On Sunday, at his Winsome, Lose Some blog site, Anglican priest Reverend Richard Haggis published an open letter to Archbishop of Canterbury Justin Welby. Here's its conclusion:
[Y]ou have issued a fulsome apology for the way we have been treated over the years, and continue to be, and will be in the future.
And we're not very grateful. The reason for this is that we understand a lot more about truth and lies than the hierarchy of our church does. Growing up gay, and eventually coming to terms with it, in a world which because of attitudes like those espoused by the Primates' Meeting last week, is fundamentally hostile, is a costly business. Many of us go through phases of lying to others, family and friends as well as strangers, and even to ourselves, about who we really are. And then the pretence ends, and we take the leap of faith that "the truth shall make you free", and it does. And telling the truth hurts. It can break up friendships, and wreck family love. It is a scary business, and we cannot know its outcome. But telling the truth does make us free. And once the truth has set us free, we are free for the love that casts out fear too.
This is why the finding of clever forms of words which manage to conceal, or avoid, the truth leave us cold. We've taken the chance, we've been brave, we've risked our lives and happiness, for the sake of the truth, and for love.
And we do not find you doing so.
Don't tell us you love us, when your actions show you don't. Don't apologise for past offences against us when you do nothing to stop their being repeated now and in the future.
If you want to impress us, then telling the truth in word and deed will achieve it. Even if it's not what we want to hear. But we're sick of being lied to, and lied about. We understand lies, and we see right through them.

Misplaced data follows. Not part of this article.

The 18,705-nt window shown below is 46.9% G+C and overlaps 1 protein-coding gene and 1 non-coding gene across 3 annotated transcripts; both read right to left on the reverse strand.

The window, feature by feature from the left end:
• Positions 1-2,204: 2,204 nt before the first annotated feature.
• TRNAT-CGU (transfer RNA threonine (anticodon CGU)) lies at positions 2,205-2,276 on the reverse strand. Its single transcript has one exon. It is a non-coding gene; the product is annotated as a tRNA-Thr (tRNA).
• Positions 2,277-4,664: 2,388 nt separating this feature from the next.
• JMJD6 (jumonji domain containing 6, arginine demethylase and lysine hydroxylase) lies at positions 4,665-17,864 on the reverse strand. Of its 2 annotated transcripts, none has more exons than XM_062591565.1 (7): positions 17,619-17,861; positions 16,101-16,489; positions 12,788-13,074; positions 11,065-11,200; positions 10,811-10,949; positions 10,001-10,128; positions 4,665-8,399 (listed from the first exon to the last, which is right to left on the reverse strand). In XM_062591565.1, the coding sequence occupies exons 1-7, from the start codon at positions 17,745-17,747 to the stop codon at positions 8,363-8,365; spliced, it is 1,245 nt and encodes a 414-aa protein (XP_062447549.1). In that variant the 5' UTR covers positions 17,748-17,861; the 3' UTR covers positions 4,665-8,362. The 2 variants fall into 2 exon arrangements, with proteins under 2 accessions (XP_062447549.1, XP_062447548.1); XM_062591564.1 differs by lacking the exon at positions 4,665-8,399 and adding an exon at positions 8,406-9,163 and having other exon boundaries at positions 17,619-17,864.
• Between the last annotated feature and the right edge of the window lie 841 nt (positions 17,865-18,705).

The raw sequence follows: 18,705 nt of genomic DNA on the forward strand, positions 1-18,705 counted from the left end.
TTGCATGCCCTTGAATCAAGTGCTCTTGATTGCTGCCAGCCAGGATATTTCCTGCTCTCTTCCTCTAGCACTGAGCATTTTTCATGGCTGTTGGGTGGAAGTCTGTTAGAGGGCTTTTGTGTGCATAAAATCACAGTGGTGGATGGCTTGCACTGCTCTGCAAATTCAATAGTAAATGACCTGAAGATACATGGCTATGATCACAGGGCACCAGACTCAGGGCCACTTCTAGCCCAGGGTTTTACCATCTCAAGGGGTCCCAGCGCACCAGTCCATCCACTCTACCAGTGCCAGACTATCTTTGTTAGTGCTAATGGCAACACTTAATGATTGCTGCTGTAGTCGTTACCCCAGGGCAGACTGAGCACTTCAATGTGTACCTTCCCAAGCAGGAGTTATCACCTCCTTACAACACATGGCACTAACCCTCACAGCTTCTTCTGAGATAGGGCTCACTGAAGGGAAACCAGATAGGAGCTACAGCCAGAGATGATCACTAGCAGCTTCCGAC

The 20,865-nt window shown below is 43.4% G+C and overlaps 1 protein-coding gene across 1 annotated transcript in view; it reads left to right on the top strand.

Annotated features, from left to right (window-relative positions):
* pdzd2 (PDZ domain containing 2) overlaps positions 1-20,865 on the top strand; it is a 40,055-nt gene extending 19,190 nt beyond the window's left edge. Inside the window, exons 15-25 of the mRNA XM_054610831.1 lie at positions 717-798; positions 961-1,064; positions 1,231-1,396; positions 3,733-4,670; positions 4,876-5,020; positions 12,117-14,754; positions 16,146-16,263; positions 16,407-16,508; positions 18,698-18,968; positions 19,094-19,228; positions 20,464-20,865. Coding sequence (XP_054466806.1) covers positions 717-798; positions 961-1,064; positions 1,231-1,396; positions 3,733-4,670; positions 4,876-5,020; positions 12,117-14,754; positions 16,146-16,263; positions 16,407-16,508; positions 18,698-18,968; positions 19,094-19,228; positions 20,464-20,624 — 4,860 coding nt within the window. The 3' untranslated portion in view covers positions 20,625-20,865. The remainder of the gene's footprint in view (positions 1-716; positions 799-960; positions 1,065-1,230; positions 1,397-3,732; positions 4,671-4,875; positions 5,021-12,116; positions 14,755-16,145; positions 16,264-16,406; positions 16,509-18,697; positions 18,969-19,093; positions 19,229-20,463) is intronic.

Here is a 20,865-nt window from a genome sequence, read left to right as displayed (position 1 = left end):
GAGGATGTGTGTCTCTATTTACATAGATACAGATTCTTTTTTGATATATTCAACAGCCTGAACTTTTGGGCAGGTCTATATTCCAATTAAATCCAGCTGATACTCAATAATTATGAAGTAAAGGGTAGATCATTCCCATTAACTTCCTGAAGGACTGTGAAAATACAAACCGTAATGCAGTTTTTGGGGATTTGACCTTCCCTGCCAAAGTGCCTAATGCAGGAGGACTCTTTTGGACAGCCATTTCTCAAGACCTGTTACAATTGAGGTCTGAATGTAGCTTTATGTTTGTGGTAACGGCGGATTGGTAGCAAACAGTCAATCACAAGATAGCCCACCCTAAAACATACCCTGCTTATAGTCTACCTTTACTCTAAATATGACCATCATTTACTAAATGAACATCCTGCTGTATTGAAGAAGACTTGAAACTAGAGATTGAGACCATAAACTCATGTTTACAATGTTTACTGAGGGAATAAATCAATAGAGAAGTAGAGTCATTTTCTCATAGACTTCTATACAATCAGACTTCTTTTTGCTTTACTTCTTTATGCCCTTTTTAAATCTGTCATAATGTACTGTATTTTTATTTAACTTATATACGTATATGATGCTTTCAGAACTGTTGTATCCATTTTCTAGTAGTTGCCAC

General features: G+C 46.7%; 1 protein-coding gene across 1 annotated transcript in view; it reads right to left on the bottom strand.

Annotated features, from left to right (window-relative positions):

(The Revd) Richard Haggis
formerly a Church of England, but still an Anglican, priest
As The Guardian noted in its editorial response to the decision of the Anglican Communion to heap the mess that Christian churches have made of sexual and marital ethics at this point in history on the backs of LGBT human beings — yet again! The churches continue engaging in this dysfunctional tactic long after a majority of people in the developed sector of the world scorn it as cruel and unfair — the churches of the Anglican Communion do not even themselves live the marital ideal upheld by the primates' recent decision.
The statement of Primates 2016 disciplining the Episcopal Church USA for departing from what the Anglican Communion wishes to see as the traditional understanding of marriage chastises ECUSA for not holding to the definition of marriage as the "lifelong union between a man and a woman." As The Guardian notes, this in a church that has long since recognized the validity of divorce and remarriage — for heterosexual people?!
And one might add, this in a church in which some primates in some parts of the Anglican Communion wink and look the other way at the practice of polygamy — for heterosexual males — or the practice of disciplinary rape for refractory women — by heterosexual males . . . .